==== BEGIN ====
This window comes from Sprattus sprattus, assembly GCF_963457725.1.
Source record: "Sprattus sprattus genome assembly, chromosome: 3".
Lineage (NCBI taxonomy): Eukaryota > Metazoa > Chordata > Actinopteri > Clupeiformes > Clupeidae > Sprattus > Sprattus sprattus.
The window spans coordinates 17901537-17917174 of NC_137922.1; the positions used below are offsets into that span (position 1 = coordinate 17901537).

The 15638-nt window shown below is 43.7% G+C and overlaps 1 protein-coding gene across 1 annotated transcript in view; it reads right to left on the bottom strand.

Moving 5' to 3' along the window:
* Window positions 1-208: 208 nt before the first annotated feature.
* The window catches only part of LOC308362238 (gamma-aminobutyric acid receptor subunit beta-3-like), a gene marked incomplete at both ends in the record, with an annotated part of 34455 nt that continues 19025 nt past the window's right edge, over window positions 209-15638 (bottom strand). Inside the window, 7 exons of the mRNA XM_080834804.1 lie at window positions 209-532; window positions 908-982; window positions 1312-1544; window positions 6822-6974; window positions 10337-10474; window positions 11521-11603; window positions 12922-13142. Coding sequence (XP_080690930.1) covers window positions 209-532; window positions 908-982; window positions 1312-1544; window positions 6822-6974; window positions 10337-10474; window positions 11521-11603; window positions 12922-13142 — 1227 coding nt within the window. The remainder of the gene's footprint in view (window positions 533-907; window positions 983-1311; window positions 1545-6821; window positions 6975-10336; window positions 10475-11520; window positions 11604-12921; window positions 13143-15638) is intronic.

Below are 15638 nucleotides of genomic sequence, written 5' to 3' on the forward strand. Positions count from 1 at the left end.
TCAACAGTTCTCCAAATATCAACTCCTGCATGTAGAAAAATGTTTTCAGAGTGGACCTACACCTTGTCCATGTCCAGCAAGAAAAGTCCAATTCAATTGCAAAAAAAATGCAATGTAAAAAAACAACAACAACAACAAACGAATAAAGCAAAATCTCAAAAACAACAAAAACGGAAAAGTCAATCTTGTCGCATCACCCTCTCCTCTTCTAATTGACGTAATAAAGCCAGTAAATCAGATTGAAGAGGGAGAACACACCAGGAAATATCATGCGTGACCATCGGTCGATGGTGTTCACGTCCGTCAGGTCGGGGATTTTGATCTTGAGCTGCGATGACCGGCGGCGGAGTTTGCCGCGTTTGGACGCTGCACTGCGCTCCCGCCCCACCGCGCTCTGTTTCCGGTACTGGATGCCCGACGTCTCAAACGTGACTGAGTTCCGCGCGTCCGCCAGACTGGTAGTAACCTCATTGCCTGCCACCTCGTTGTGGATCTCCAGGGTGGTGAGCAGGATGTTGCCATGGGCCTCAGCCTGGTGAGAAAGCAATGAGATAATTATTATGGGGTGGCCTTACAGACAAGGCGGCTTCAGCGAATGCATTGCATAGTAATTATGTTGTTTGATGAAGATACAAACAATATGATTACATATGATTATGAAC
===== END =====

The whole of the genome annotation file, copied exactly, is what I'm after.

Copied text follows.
This window comes from Sprattus sprattus, assembly GCF_963457725.1.
Source record: "Sprattus sprattus genome assembly, chromosome: 3".
Lineage (NCBI taxonomy): Eukaryota > Metazoa > Chordata > Actinopteri > Clupeiformes > Clupeidae > Sprattus > Sprattus sprattus.
The window spans coordinates 17901537-17917174 of NC_137922.1; the positions used below are offsets into that span (position 1 = coordinate 17901537).

The 15638-nt window shown below is 43.7% G+C and overlaps 1 protein-coding gene across 1 annotated transcript in view; it reads right to left on the bottom strand.

Moving 5' to 3' along the window:
* Window positions 1-208: 208 nt before the first annotated feature.
* The window catches only part of LOC308362238 (gamma-aminobutyric acid receptor subunit beta-3-like), a gene marked incomplete at both ends in the record, with an annotated part of 34455 nt that continues 19025 nt past the window's right edge, over window positions 209-15638 (bottom strand). Inside the window, 7 exons of the mRNA XM_080834804.1 lie at window positions 209-532; window positions 908-982; window positions 1312-1544; window positions 6822-6974; window positions 10337-10474; window positions 11521-11603; window positions 12922-13142. Coding sequence (XP_080690930.1) covers window positions 209-532; window positions 908-982; window positions 1312-1544; window positions 6822-6974; window positions 10337-10474; window positions 11521-11603; window positions 12922-13142 — 1227 coding nt within the window. The remainder of the gene's footprint in view (window positions 533-907; window positions 983-1311; window positions 1545-6821; window positions 6975-10336; window positions 10475-11520; window positions 11604-12921; window positions 13143-15638) is intronic.

Below are 15638 nucleotides of genomic sequence, written 5' to 3' on the forward strand. Positions count from 1 at the left end.
TCAACAGTTCTCCAAATATCAACTCCTGCATGTAGAAAAATGTTTTCAGAGTGGACCTACACCTTGTCCATGTCCAGCAAGAAAAGTCCAATTCAATTGCAAAAAAAATGCAATGTAAAAAAACAACAACAACAACAAACGAATAAAGCAAAATCTCAAAAACAACAAAAACGGAAAAGTCAATCTTGTCGCATCACCCTCTCCTCTTCTAATTGACGTAATAAAGCCAGTAAATCAGATTGAAGAGGGAGAACACACCAGGAAATATCATGCGTGACCATCGGTCGATGGTGTTCACGTCCGTCAGGTCGGGGATTTTGATCTTGAGCTGCGATGACCGGCGGCGGAGTTTGCCGCGTTTGGACGCTGCACTGCGCTCCCGCCCCACCGCGCTCTGTTTCCGGTACTGGATGCCCGACGTCTCAAACGTGACTGAGTTCCGCGCGTCCGCCAGACTGGTAGTAACCTCATTGCCTGCCACCTCGTTGTGGATCTCCAGGGTGGTGAGCAGGATGTTGCCATGGGCCTCAGCCTGGTGAGAAAGCAATGAGATAATTATTATGGGGTGGCCTTACAGACAAGGCGGCTTCAGCGAATGCATTGCATAGTAATTATGTTGTTTGATGAAGATACAAACAATATGATTACATATGATTATGAAC